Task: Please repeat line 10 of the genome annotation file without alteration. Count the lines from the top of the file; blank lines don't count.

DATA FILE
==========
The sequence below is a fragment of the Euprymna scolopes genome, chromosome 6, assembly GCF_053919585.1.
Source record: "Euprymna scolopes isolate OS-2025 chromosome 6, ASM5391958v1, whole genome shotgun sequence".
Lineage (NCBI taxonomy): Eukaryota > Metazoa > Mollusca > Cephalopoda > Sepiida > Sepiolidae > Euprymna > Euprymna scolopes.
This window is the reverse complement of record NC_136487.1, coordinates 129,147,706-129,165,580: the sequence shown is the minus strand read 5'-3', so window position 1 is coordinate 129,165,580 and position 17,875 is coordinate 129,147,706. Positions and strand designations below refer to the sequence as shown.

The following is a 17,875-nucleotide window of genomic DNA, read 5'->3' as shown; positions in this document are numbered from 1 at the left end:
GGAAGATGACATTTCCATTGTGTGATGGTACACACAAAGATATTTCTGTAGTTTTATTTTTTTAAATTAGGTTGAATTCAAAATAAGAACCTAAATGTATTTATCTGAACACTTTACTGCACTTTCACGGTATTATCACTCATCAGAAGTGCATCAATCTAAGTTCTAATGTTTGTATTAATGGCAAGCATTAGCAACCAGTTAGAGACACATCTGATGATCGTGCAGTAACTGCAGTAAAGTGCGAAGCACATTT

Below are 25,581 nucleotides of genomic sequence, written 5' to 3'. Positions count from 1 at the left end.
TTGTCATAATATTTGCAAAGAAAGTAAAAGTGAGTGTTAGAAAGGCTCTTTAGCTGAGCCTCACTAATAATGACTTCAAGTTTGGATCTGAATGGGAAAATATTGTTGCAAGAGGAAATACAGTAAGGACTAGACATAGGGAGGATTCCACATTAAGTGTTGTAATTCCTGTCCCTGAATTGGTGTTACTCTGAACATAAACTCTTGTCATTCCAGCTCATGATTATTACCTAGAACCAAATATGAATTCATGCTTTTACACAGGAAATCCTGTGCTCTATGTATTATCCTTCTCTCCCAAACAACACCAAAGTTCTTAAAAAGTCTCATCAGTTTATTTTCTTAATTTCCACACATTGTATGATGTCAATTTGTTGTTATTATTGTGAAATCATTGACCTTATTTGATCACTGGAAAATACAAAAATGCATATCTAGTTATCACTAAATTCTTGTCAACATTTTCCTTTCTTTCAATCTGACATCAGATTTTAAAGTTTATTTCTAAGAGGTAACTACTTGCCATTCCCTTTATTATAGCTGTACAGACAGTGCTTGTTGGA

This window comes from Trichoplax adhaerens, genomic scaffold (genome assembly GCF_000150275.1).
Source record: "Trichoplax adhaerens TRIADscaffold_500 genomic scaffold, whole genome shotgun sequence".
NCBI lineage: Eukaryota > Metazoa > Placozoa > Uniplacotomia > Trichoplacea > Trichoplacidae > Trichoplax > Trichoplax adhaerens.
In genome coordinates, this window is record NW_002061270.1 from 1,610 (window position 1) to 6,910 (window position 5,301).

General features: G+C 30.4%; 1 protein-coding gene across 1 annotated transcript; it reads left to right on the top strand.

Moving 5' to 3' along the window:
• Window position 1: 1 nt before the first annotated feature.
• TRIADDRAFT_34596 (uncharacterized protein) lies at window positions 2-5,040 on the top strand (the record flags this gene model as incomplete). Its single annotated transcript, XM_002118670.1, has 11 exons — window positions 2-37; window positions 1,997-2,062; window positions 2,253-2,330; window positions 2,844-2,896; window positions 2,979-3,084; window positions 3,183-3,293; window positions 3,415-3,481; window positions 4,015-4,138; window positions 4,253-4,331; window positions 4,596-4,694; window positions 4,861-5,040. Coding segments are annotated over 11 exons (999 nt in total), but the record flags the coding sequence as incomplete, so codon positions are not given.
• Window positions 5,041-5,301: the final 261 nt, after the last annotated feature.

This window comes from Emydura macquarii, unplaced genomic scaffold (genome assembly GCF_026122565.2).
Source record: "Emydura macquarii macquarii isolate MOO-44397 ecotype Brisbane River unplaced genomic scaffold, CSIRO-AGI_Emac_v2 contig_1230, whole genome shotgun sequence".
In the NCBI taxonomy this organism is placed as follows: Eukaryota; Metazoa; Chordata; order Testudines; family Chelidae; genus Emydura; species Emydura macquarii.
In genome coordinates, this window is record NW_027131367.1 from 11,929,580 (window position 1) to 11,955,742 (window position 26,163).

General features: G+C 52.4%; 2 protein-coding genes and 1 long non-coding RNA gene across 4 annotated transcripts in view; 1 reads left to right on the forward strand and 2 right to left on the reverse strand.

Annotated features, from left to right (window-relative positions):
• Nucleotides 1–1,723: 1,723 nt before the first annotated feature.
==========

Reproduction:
Source record: "Trichoplax adhaerens TRIADscaffold_500 genomic scaffold, whole genome shotgun sequence".